Training and education will increase minority entrepreneurs’ access to contracts and capital
Washington, D.C. (July 31, 2010) The Minority Business Development Agency (MBDA) and the National Urban League have joined forces to expand opportunities for minority entrepreneurs. MBDA and NUL will pool their collective resources to support the growth of minority-owned firms located in Atlanta, Chicago, Cleveland, Cincinnati, Jacksonville, Kansas City, Los Angeles, New Orleans and Philadelphia.
“MBDA looks forward to working with the National Urban League to increase our reach to minority entrepreneurs and help them grow to size and capacity,” said MBDA National Director David A. Hinson. “Our 46 centers around the nation are working diligently to provide avenues for minority businesses to grow and compete. The League’s Entrepreneurship Center Program will help us reach minority-owned firms in areas where we currently don’t have a presence and service more minority entrepreneurs in communities where we do.”
Hinson adds, “MBDA and its network of business development specialists will also provide their subject matter expertise to Entrepreneurship Center Program staff to increase their capacity to help minority-owned firms succeed.”
Last year, MBDA helped minority-owned firms access almost $3.0 billion in contracts and financial packages resulting in the creation of more than 3,000 new jobs.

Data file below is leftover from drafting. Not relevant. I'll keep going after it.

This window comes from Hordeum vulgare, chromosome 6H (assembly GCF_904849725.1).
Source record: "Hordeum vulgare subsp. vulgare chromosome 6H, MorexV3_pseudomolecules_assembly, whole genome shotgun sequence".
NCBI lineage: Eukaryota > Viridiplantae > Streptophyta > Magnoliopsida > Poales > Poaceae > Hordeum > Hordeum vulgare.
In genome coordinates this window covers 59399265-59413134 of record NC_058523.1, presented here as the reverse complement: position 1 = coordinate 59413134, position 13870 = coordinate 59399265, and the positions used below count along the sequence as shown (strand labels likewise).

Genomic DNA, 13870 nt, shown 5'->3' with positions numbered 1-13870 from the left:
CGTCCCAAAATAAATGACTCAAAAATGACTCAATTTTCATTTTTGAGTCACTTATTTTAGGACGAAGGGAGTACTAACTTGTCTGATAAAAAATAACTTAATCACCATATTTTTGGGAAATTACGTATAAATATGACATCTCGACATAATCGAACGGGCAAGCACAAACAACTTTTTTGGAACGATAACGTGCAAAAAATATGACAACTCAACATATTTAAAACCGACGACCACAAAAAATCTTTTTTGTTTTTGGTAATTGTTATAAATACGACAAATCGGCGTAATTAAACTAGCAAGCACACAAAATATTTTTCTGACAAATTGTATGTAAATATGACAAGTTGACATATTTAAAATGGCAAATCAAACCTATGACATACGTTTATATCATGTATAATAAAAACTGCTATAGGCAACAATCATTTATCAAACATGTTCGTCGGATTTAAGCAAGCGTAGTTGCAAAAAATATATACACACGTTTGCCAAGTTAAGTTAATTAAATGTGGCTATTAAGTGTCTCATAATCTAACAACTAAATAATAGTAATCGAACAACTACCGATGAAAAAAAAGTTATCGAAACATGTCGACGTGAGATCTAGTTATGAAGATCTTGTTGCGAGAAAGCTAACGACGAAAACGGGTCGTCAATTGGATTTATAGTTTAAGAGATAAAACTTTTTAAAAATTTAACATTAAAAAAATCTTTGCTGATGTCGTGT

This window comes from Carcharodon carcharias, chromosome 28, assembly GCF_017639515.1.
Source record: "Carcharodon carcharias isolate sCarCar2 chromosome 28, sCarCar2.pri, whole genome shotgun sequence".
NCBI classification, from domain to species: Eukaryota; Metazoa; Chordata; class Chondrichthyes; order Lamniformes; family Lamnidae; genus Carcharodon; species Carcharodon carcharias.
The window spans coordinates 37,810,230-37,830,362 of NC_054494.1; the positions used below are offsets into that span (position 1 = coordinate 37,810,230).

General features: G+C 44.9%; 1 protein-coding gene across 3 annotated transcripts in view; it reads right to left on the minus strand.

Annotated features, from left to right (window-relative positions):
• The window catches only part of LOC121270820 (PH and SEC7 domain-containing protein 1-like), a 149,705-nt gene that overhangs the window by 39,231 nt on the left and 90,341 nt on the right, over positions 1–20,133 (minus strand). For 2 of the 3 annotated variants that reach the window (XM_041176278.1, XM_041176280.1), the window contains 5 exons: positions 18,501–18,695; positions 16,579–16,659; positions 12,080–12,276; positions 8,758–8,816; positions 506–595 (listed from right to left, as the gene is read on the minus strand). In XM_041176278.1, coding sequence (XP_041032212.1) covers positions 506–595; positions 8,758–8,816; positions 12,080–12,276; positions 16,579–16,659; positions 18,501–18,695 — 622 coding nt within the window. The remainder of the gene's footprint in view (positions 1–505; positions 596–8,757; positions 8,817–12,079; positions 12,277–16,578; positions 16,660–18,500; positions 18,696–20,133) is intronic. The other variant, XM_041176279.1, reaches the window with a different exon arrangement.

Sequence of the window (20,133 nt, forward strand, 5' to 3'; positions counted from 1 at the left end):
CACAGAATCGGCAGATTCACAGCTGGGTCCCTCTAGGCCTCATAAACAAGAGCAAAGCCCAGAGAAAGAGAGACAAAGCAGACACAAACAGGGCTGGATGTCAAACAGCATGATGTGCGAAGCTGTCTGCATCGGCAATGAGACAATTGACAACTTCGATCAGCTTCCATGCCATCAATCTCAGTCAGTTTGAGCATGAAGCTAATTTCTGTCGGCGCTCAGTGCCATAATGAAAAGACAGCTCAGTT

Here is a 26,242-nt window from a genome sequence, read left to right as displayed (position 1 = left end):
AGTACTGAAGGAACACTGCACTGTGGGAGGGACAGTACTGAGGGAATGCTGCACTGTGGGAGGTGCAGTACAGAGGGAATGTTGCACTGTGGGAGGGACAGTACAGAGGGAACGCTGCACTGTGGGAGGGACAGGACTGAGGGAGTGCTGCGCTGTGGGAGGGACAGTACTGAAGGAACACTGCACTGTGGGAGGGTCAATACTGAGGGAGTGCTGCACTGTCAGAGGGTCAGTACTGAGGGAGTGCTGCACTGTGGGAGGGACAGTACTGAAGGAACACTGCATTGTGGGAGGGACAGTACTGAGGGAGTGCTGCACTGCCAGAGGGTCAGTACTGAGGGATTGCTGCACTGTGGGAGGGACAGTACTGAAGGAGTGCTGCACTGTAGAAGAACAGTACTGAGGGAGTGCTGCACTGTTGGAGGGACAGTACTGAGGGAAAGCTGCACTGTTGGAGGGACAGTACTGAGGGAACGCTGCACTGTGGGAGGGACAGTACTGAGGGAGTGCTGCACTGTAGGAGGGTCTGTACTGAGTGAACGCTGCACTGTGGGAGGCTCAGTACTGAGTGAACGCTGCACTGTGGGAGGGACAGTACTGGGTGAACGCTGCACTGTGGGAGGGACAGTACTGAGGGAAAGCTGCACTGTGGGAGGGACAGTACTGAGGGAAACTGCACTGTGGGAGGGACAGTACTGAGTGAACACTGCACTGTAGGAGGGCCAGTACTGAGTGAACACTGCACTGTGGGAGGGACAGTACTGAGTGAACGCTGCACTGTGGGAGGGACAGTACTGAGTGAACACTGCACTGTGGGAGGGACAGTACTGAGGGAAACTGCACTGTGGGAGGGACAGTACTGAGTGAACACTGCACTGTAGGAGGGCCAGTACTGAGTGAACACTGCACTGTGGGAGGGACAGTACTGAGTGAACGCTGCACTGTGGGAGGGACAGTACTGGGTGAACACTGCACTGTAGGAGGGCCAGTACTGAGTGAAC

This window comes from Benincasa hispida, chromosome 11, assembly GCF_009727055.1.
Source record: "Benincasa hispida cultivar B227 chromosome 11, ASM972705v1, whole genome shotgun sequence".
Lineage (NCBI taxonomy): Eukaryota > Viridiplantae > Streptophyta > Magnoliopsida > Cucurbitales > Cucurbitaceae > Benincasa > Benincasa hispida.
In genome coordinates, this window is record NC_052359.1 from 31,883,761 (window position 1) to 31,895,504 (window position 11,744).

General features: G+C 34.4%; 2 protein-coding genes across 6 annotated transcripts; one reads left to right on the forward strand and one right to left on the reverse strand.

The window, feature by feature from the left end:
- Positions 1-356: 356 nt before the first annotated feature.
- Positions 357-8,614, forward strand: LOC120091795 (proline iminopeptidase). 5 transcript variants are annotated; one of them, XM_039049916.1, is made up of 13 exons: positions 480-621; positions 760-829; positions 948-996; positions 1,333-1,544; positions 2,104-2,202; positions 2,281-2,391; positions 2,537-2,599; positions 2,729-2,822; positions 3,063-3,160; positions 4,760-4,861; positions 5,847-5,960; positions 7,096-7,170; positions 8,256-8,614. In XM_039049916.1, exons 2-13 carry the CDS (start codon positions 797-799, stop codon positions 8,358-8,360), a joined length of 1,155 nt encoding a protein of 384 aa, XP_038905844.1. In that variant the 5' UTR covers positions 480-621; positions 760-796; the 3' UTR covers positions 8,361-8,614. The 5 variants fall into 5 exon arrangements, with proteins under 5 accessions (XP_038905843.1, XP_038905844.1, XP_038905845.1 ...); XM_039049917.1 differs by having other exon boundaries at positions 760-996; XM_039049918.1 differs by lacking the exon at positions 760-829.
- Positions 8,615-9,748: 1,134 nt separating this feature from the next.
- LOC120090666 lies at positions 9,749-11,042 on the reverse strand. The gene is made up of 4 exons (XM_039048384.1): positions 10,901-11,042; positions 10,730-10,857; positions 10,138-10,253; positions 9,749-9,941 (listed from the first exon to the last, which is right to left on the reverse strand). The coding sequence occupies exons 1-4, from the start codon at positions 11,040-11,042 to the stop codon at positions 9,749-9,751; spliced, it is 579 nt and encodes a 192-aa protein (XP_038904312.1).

“Our Entrepreneurship Centers empower minority entrepreneurs to take advantage of new business opportunities and qualify for financing that will put them on the path towards professional success,” said Marc H. Morial, President and CEO of the National Urban League.
“We welcome this partnership with the MBDA and look forward to working with the agency to expand our efforts and give business owners the tools they need to achieve their goals.”
Minority-owned firms continue to grow significantly in number, increasing from 4 million in 2002 to 5.8 million in 2007, yet gross receipts lag behind those of non-minority-owned firms. One of the reasons for this gap is that minority businesses are largely represented in low growth sectors and their owners rely on personal debt and family financing versus business loans, equity, and other forms of financing, to operate and grow their businesses. This results in a lack of size, scale and capabilities when compared to non-minority-owned businesses.
The partnership between MBDA and the National Urban League aims to rectify this gap and assist firms that show promise of growth and sustainability in today’s marketplace.